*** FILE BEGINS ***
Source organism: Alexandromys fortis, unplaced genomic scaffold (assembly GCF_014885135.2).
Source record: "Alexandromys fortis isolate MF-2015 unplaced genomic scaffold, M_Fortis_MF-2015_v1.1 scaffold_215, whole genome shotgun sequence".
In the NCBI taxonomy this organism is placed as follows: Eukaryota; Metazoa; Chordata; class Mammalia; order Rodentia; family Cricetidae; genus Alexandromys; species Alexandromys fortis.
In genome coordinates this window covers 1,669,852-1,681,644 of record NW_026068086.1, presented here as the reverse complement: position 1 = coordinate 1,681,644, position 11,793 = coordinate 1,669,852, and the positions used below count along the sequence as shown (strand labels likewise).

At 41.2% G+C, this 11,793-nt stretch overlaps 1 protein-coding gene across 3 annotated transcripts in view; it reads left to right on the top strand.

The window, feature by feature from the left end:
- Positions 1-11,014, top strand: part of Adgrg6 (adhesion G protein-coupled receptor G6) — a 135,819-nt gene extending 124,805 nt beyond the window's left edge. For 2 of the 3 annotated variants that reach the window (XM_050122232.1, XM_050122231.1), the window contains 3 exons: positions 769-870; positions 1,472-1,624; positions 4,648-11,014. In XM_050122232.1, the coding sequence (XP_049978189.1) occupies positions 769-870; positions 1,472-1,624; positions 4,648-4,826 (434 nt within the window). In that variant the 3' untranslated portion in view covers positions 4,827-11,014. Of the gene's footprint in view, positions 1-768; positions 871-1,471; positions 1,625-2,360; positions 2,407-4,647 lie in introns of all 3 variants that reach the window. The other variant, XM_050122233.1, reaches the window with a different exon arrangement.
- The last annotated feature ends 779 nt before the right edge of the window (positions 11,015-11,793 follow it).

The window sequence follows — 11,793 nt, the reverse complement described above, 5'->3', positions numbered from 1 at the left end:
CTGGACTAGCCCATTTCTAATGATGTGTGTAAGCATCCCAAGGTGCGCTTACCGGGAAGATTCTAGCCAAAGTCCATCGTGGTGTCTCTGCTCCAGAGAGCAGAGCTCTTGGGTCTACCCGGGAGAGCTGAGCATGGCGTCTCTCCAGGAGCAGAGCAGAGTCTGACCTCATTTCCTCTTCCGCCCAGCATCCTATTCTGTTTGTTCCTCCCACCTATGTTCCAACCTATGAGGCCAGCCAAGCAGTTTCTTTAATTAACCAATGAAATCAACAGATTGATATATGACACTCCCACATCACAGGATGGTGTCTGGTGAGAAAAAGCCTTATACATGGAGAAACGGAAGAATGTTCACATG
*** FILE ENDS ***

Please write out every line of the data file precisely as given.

Source organism: Alexandromys fortis, unplaced genomic scaffold (assembly GCF_014885135.2).
Source record: "Alexandromys fortis isolate MF-2015 unplaced genomic scaffold, M_Fortis_MF-2015_v1.1 scaffold_215, whole genome shotgun sequence".
In the NCBI taxonomy this organism is placed as follows: Eukaryota; Metazoa; Chordata; class Mammalia; order Rodentia; family Cricetidae; genus Alexandromys; species Alexandromys fortis.
In genome coordinates this window covers 1,669,852-1,681,644 of record NW_026068086.1, presented here as the reverse complement: position 1 = coordinate 1,681,644, position 11,793 = coordinate 1,669,852, and the positions used below count along the sequence as shown (strand labels likewise).

At 41.2% G+C, this 11,793-nt stretch overlaps 1 protein-coding gene across 3 annotated transcripts in view; it reads left to right on the top strand.

The window, feature by feature from the left end:
- Positions 1-11,014, top strand: part of Adgrg6 (adhesion G protein-coupled receptor G6) — a 135,819-nt gene extending 124,805 nt beyond the window's left edge. For 2 of the 3 annotated variants that reach the window (XM_050122232.1, XM_050122231.1), the window contains 3 exons: positions 769-870; positions 1,472-1,624; positions 4,648-11,014. In XM_050122232.1, the coding sequence (XP_049978189.1) occupies positions 769-870; positions 1,472-1,624; positions 4,648-4,826 (434 nt within the window). In that variant the 3' untranslated portion in view covers positions 4,827-11,014. Of the gene's footprint in view, positions 1-768; positions 871-1,471; positions 1,625-2,360; positions 2,407-4,647 lie in introns of all 3 variants that reach the window. The other variant, XM_050122233.1, reaches the window with a different exon arrangement.
- The last annotated feature ends 779 nt before the right edge of the window (positions 11,015-11,793 follow it).

The window sequence follows — 11,793 nt, the reverse complement described above, 5'->3', positions numbered from 1 at the left end:
CTGGACTAGCCCATTTCTAATGATGTGTGTAAGCATCCCAAGGTGCGCTTACCGGGAAGATTCTAGCCAAAGTCCATCGTGGTGTCTCTGCTCCAGAGAGCAGAGCTCTTGGGTCTACCCGGGAGAGCTGAGCATGGCGTCTCTCCAGGAGCAGAGCAGAGTCTGACCTCATTTCCTCTTCCGCCCAGCATCCTATTCTGTTTGTTCCTCCCACCTATGTTCCAACCTATGAGGCCAGCCAAGCAGTTTCTTTAATTAACCAATGAAATCAACAGATTGATATATGACACTCCCACATCACAGGATGGTGTCTGGTGAGAAAAAGCCTTATACATGGAGAAACGGAAGAATGTTCACATG